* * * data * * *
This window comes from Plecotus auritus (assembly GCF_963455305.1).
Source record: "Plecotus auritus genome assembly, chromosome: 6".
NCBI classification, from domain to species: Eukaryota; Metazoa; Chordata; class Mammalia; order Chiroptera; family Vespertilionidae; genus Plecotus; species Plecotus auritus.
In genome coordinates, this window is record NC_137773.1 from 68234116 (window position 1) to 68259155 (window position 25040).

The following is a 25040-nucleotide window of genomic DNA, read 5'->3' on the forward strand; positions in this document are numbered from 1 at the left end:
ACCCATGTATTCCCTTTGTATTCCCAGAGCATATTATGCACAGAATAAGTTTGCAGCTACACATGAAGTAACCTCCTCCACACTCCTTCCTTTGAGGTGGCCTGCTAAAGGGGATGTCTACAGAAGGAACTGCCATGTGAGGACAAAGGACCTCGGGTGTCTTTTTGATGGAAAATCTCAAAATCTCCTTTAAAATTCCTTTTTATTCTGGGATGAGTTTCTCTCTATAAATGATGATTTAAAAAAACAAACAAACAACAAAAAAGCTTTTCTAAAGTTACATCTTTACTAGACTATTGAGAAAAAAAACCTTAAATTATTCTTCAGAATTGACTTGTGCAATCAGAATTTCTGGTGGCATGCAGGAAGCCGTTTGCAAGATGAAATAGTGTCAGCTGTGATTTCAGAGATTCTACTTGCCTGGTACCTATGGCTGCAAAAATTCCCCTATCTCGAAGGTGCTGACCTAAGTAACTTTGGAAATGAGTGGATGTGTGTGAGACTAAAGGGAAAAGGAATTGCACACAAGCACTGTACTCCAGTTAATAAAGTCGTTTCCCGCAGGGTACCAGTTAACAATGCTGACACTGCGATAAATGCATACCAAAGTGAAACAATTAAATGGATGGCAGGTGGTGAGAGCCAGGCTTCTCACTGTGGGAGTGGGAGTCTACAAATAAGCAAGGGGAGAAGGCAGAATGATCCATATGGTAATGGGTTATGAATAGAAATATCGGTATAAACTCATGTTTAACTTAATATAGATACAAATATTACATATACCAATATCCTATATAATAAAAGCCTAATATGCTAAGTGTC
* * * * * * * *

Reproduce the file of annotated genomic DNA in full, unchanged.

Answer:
This window comes from Plecotus auritus (assembly GCF_963455305.1).
Source record: "Plecotus auritus genome assembly, chromosome: 6".
NCBI classification, from domain to species: Eukaryota; Metazoa; Chordata; class Mammalia; order Chiroptera; family Vespertilionidae; genus Plecotus; species Plecotus auritus.
In genome coordinates, this window is record NC_137773.1 from 68234116 (window position 1) to 68259155 (window position 25040).

The following is a 25040-nucleotide window of genomic DNA, read 5'->3' on the forward strand; positions in this document are numbered from 1 at the left end:
ACCCATGTATTCCCTTTGTATTCCCAGAGCATATTATGCACAGAATAAGTTTGCAGCTACACATGAAGTAACCTCCTCCACACTCCTTCCTTTGAGGTGGCCTGCTAAAGGGGATGTCTACAGAAGGAACTGCCATGTGAGGACAAAGGACCTCGGGTGTCTTTTTGATGGAAAATCTCAAAATCTCCTTTAAAATTCCTTTTTATTCTGGGATGAGTTTCTCTCTATAAATGATGATTTAAAAAAACAAACAAACAACAAAAAAGCTTTTCTAAAGTTACATCTTTACTAGACTATTGAGAAAAAAAACCTTAAATTATTCTTCAGAATTGACTTGTGCAATCAGAATTTCTGGTGGCATGCAGGAAGCCGTTTGCAAGATGAAATAGTGTCAGCTGTGATTTCAGAGATTCTACTTGCCTGGTACCTATGGCTGCAAAAATTCCCCTATCTCGAAGGTGCTGACCTAAGTAACTTTGGAAATGAGTGGATGTGTGTGAGACTAAAGGGAAAAGGAATTGCACACAAGCACTGTACTCCAGTTAATAAAGTCGTTTCCCGCAGGGTACCAGTTAACAATGCTGACACTGCGATAAATGCATACCAAAGTGAAACAATTAAATGGATGGCAGGTGGTGAGAGCCAGGCTTCTCACTGTGGGAGTGGGAGTCTACAAATAAGCAAGGGGAGAAGGCAGAATGATCCATATGGTAATGGGTTATGAATAGAAATATCGGTATAAACTCATGTTTAACTTAATATAGATACAAATATTACATATACCAATATCCTATATAATAAAAGCCTAATATGCTAAGTGTC